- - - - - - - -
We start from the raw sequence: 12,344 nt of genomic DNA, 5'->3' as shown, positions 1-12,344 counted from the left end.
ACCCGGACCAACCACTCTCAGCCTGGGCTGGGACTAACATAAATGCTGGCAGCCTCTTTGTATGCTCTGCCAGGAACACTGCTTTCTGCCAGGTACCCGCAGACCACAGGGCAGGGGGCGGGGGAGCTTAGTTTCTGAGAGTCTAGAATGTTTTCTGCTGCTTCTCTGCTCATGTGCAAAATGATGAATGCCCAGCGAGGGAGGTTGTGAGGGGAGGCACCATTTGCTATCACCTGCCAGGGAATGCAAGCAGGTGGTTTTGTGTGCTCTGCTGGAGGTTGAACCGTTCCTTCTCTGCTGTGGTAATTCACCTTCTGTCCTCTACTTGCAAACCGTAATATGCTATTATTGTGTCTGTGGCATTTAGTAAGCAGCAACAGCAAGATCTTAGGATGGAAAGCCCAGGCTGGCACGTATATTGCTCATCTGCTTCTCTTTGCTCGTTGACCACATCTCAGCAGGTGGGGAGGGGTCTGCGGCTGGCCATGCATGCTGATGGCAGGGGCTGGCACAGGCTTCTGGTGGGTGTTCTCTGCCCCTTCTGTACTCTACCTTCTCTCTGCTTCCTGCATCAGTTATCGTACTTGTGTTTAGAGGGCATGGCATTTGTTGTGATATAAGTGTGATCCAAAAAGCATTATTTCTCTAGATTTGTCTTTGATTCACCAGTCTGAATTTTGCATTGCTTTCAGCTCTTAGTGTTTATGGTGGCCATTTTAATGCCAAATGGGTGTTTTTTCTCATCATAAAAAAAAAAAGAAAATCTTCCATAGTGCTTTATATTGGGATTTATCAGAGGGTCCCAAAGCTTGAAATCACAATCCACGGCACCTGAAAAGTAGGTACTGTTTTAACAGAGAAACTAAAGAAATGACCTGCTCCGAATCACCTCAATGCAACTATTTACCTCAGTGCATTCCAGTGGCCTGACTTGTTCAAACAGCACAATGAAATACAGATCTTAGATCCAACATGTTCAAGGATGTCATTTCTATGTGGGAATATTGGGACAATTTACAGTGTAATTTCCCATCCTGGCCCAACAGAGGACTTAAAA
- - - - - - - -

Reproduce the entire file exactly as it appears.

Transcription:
We start from the raw sequence: 12,344 nt of genomic DNA, 5'->3' as shown, positions 1-12,344 counted from the left end.
ACCCGGACCAACCACTCTCAGCCTGGGCTGGGACTAACATAAATGCTGGCAGCCTCTTTGTATGCTCTGCCAGGAACACTGCTTTCTGCCAGGTACCCGCAGACCACAGGGCAGGGGGCGGGGGAGCTTAGTTTCTGAGAGTCTAGAATGTTTTCTGCTGCTTCTCTGCTCATGTGCAAAATGATGAATGCCCAGCGAGGGAGGTTGTGAGGGGAGGCACCATTTGCTATCACCTGCCAGGGAATGCAAGCAGGTGGTTTTGTGTGCTCTGCTGGAGGTTGAACCGTTCCTTCTCTGCTGTGGTAATTCACCTTCTGTCCTCTACTTGCAAACCGTAATATGCTATTATTGTGTCTGTGGCATTTAGTAAGCAGCAACAGCAAGATCTTAGGATGGAAAGCCCAGGCTGGCACGTATATTGCTCATCTGCTTCTCTTTGCTCGTTGACCACATCTCAGCAGGTGGGGAGGGGTCTGCGGCTGGCCATGCATGCTGATGGCAGGGGCTGGCACAGGCTTCTGGTGGGTGTTCTCTGCCCCTTCTGTACTCTACCTTCTCTCTGCTTCCTGCATCAGTTATCGTACTTGTGTTTAGAGGGCATGGCATTTGTTGTGATATAAGTGTGATCCAAAAAGCATTATTTCTCTAGATTTGTCTTTGATTCACCAGTCTGAATTTTGCATTGCTTTCAGCTCTTAGTGTTTATGGTGGCCATTTTAATGCCAAATGGGTGTTTTTTCTCATCATAAAAAAAAAAAGAAAATCTTCCATAGTGCTTTATATTGGGATTTATCAGAGGGTCCCAAAGCTTGAAATCACAATCCACGGCACCTGAAAAGTAGGTACTGTTTTAACAGAGAAACTAAAGAAATGACCTGCTCCGAATCACCTCAATGCAACTATTTACCTCAGTGCATTCCAGTGGCCTGACTTGTTCAAACAGCACAATGAAATACAGATCTTAGATCCAACATGTTCAAGGATGTCATTTCTATGTGGGAATATTGGGACAATTTACAGTGTAATTTCCCATCCTGGCCCAACAGAGGACTTAAAA